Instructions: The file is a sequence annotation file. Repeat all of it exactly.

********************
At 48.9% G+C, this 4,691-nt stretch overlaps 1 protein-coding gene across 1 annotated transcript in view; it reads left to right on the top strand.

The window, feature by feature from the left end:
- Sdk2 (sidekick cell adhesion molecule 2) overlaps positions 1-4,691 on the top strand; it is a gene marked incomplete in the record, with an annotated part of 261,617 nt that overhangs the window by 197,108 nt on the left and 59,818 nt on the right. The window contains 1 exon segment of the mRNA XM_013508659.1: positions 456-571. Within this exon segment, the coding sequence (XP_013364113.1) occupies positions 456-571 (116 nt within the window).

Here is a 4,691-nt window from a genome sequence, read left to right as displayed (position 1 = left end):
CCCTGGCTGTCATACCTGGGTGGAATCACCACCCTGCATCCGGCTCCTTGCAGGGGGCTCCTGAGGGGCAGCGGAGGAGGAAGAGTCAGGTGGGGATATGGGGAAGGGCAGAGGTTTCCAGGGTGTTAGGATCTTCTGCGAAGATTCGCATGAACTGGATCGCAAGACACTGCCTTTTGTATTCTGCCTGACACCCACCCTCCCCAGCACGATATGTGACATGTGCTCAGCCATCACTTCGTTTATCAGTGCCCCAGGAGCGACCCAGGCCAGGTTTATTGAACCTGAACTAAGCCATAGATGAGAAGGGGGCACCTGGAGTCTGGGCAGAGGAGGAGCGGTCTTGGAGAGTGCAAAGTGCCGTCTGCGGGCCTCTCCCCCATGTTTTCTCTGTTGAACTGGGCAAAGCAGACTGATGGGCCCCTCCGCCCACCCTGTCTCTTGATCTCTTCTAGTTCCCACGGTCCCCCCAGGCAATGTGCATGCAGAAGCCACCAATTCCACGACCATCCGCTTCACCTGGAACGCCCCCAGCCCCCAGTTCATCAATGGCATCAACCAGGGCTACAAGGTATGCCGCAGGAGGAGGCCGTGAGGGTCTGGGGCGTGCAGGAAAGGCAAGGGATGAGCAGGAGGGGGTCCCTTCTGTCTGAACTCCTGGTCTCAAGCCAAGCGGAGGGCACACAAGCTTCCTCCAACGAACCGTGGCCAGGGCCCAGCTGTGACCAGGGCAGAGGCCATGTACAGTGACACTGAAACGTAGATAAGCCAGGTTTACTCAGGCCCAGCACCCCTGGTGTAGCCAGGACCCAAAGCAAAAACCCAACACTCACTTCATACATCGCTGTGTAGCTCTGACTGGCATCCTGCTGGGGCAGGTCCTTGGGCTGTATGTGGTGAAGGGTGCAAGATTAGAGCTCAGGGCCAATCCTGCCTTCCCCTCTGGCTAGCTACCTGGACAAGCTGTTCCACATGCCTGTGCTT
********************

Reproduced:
At 48.9% G+C, this 4,691-nt stretch overlaps 1 protein-coding gene across 1 annotated transcript in view; it reads left to right on the top strand.

The window, feature by feature from the left end:
- Sdk2 (sidekick cell adhesion molecule 2) overlaps positions 1-4,691 on the top strand; it is a gene marked incomplete in the record, with an annotated part of 261,617 nt that overhangs the window by 197,108 nt on the left and 59,818 nt on the right. The window contains 1 exon segment of the mRNA XM_013508659.1: positions 456-571. Within this exon segment, the coding sequence (XP_013364113.1) occupies positions 456-571 (116 nt within the window).

Here is a 4,691-nt window from a genome sequence, read left to right as displayed (position 1 = left end):
CCCTGGCTGTCATACCTGGGTGGAATCACCACCCTGCATCCGGCTCCTTGCAGGGGGCTCCTGAGGGGCAGCGGAGGAGGAAGAGTCAGGTGGGGATATGGGGAAGGGCAGAGGTTTCCAGGGTGTTAGGATCTTCTGCGAAGATTCGCATGAACTGGATCGCAAGACACTGCCTTTTGTATTCTGCCTGACACCCACCCTCCCCAGCACGATATGTGACATGTGCTCAGCCATCACTTCGTTTATCAGTGCCCCAGGAGCGACCCAGGCCAGGTTTATTGAACCTGAACTAAGCCATAGATGAGAAGGGGGCACCTGGAGTCTGGGCAGAGGAGGAGCGGTCTTGGAGAGTGCAAAGTGCCGTCTGCGGGCCTCTCCCCCATGTTTTCTCTGTTGAACTGGGCAAAGCAGACTGATGGGCCCCTCCGCCCACCCTGTCTCTTGATCTCTTCTAGTTCCCACGGTCCCCCCAGGCAATGTGCATGCAGAAGCCACCAATTCCACGACCATCCGCTTCACCTGGAACGCCCCCAGCCCCCAGTTCATCAATGGCATCAACCAGGGCTACAAGGTATGCCGCAGGAGGAGGCCGTGAGGGTCTGGGGCGTGCAGGAAAGGCAAGGGATGAGCAGGAGGGGGTCCCTTCTGTCTGAACTCCTGGTCTCAAGCCAAGCGGAGGGCACACAAGCTTCCTCCAACGAACCGTGGCCAGGGCCCAGCTGTGACCAGGGCAGAGGCCATGTACAGTGACACTGAAACGTAGATAAGCCAGGTTTACTCAGGCCCAGCACCCCTGGTGTAGCCAGGACCCAAAGCAAAAACCCAACACTCACTTCATACATCGCTGTGTAGCTCTGACTGGCATCCTGCTGGGGCAGGTCCTTGGGCTGTATGTGGTGAAGGGTGCAAGATTAGAGCTCAGGGCCAATCCTGCCTTCCCCTCTGGCTAGCTACCTGGACAAGCTGTTCCACATGCCTGTGCTT